New directions will include the implementation of a geographical information system for environmental decision support and the application of nuclear and isotopic techniques in terrestrial environmental management. These will provide worldwide data on parameters and on the distribution of radioactive and stable isotopes and other pollutants in the terrestrial environment. Assistance to Member States will be offered to improve their capabilities in monitoring and assessing the impact on the terrestrial environment of radioactive and other pollutants.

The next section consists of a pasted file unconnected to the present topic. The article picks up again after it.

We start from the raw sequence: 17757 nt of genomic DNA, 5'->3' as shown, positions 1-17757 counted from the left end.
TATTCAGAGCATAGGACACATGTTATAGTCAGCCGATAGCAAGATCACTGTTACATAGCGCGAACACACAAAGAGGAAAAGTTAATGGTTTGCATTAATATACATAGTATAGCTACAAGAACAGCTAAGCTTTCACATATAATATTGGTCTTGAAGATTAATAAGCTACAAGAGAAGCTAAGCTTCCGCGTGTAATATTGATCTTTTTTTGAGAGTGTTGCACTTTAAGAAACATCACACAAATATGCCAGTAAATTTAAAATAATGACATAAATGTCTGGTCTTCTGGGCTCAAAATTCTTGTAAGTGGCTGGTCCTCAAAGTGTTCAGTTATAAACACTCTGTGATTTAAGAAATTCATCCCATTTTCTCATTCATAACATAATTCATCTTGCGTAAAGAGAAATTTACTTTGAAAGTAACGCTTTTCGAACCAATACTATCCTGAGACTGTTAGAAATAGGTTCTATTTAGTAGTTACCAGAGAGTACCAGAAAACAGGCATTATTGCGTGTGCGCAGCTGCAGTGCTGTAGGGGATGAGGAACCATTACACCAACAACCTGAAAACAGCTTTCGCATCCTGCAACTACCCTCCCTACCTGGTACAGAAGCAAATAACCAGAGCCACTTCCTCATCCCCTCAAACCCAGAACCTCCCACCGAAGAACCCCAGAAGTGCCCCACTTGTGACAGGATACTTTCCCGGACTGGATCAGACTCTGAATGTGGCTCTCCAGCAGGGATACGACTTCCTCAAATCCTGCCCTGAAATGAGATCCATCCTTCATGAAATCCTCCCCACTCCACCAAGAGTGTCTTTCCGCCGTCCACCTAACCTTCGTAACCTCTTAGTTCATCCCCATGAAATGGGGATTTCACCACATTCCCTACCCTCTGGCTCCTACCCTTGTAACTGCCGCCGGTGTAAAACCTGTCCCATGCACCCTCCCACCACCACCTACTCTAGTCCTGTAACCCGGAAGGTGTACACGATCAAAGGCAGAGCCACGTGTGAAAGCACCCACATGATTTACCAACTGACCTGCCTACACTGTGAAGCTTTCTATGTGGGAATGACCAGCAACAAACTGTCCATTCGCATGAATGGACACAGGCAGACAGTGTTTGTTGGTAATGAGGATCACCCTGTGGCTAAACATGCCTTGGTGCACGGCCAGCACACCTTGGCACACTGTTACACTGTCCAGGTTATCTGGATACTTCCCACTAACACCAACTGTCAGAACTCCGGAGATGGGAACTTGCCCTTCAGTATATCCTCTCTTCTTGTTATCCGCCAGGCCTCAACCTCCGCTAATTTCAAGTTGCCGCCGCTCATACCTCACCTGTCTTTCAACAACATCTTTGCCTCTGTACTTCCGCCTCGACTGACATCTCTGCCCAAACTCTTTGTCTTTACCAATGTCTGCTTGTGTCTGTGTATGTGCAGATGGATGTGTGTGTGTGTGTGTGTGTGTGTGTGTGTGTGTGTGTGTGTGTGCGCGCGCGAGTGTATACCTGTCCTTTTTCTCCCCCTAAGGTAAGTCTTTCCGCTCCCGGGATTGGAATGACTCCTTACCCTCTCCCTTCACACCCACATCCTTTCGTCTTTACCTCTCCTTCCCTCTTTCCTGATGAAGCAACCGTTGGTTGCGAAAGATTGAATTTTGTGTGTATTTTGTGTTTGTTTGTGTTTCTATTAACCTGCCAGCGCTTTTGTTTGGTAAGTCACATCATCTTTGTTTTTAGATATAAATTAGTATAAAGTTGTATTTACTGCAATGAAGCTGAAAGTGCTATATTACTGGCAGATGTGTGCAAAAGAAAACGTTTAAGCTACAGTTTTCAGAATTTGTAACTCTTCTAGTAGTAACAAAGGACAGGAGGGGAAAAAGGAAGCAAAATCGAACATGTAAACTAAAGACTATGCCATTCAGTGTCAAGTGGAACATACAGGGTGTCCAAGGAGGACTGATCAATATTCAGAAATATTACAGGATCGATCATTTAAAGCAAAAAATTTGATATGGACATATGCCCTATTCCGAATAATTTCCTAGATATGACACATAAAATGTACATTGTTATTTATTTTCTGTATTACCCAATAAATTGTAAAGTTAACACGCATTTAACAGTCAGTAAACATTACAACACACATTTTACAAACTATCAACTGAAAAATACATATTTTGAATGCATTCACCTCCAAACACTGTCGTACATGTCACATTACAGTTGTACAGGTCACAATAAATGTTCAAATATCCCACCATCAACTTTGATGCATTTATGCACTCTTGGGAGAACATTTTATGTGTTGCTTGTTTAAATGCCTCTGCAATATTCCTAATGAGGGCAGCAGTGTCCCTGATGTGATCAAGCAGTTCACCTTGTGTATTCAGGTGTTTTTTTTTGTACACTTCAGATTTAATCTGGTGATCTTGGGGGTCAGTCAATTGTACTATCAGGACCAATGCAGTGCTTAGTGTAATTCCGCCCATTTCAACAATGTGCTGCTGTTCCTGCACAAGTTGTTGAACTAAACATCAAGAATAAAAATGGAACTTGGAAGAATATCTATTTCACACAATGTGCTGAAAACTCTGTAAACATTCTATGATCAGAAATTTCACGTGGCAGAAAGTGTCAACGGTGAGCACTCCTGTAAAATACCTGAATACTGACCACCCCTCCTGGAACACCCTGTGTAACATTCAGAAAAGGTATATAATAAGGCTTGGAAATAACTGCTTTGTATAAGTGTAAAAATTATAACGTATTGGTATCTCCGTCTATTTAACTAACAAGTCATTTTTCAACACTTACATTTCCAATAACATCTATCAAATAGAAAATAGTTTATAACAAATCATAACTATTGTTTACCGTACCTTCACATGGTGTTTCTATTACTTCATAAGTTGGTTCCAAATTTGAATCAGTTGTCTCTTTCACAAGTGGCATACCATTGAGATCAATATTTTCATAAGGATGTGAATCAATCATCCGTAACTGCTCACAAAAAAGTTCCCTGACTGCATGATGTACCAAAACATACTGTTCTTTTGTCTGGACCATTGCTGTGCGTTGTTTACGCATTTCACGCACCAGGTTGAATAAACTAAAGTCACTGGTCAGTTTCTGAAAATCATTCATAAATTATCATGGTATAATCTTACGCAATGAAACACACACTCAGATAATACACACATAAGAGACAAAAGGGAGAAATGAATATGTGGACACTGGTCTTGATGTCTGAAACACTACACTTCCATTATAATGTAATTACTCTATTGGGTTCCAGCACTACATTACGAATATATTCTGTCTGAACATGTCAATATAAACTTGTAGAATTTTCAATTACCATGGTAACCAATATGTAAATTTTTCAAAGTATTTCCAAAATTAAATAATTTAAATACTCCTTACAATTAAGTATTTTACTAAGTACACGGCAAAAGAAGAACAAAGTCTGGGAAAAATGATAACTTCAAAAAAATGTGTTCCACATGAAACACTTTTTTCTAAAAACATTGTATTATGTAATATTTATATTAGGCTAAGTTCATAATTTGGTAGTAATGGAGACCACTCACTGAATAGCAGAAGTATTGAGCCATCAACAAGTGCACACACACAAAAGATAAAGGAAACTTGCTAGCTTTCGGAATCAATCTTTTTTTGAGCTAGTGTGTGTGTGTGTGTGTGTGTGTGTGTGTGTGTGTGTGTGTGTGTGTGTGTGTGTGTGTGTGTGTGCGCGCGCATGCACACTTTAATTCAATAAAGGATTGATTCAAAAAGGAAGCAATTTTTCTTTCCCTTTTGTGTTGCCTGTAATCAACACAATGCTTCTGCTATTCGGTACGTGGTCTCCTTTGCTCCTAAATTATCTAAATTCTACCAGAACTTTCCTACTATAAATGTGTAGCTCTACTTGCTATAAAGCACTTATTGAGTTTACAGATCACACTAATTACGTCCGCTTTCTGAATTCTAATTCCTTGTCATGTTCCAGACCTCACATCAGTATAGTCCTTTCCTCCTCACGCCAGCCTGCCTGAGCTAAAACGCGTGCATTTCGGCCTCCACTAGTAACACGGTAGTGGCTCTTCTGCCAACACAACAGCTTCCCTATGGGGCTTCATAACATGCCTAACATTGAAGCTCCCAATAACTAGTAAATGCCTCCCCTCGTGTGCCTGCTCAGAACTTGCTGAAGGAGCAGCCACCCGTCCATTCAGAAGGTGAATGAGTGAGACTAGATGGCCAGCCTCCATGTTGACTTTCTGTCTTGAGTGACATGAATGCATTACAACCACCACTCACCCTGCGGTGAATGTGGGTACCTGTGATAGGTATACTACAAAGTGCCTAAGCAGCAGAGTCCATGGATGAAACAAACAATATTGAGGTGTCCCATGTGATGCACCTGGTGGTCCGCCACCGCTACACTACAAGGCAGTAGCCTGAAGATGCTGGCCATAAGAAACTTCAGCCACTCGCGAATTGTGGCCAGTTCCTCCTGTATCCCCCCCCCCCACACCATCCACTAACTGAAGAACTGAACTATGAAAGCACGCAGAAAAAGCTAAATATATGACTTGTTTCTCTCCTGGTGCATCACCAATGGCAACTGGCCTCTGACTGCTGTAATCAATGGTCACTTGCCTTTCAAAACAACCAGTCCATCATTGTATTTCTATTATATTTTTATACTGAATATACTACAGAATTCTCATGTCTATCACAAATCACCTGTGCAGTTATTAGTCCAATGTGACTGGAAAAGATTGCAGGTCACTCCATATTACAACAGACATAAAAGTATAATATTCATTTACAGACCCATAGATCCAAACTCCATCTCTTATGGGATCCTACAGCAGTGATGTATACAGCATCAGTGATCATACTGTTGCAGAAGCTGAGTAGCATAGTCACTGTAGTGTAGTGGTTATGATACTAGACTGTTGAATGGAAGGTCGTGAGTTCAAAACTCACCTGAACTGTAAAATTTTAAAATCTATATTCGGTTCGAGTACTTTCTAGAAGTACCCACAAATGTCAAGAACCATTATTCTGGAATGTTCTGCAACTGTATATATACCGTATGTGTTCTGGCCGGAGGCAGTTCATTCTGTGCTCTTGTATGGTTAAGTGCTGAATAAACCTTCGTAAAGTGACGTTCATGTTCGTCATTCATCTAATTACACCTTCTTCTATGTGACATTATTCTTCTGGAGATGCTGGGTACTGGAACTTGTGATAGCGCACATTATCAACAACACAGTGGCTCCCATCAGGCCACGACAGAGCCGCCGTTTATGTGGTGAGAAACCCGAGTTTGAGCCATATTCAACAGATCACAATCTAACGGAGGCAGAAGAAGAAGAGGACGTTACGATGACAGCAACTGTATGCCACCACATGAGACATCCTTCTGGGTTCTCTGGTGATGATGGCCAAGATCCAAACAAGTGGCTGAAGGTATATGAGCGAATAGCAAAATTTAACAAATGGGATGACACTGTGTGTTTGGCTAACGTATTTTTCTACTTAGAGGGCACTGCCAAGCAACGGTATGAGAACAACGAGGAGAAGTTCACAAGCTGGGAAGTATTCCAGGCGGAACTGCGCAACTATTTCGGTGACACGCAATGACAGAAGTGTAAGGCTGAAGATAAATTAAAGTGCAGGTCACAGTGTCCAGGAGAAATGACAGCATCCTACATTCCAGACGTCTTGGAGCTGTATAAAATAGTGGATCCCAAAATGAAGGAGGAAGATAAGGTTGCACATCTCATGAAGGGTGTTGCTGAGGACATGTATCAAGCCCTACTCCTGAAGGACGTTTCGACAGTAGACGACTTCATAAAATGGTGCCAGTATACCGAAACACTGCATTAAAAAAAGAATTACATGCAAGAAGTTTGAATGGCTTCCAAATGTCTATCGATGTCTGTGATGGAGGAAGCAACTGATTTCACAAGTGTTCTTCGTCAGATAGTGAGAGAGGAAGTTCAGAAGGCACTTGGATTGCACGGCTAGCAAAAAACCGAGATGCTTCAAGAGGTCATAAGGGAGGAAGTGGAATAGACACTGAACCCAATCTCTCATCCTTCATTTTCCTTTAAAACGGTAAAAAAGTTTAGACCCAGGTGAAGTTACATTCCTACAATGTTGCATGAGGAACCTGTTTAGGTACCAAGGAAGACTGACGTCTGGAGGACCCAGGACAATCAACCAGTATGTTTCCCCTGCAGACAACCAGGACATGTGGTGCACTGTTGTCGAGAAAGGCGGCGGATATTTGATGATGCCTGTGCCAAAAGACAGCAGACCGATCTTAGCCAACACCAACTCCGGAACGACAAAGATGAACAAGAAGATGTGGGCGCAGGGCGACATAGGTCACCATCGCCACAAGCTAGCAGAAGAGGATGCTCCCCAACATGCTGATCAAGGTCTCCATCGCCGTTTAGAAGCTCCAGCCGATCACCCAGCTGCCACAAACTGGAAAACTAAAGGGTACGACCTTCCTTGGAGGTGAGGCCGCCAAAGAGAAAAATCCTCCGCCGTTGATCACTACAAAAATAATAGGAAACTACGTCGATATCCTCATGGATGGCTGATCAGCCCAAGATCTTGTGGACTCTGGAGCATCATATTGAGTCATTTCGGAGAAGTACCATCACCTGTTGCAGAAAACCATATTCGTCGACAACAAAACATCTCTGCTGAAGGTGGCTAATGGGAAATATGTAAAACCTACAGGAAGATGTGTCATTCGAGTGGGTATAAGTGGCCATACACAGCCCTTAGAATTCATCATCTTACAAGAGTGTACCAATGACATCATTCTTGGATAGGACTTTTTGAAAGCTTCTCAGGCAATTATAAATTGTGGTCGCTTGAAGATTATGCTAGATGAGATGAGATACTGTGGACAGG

The Agency also supports a worldwide network of laboratories for environmental radionuclide monitoring, called the ALMERA network. Outputs ensure that laboratories carry out measurements to recognised international standards.
ALMERA is a worldwide network currently consisting of 81 laboratories, drawn from 49 countries. The membership of ALMERA is always open to new candidates who must be officially nominated by their government.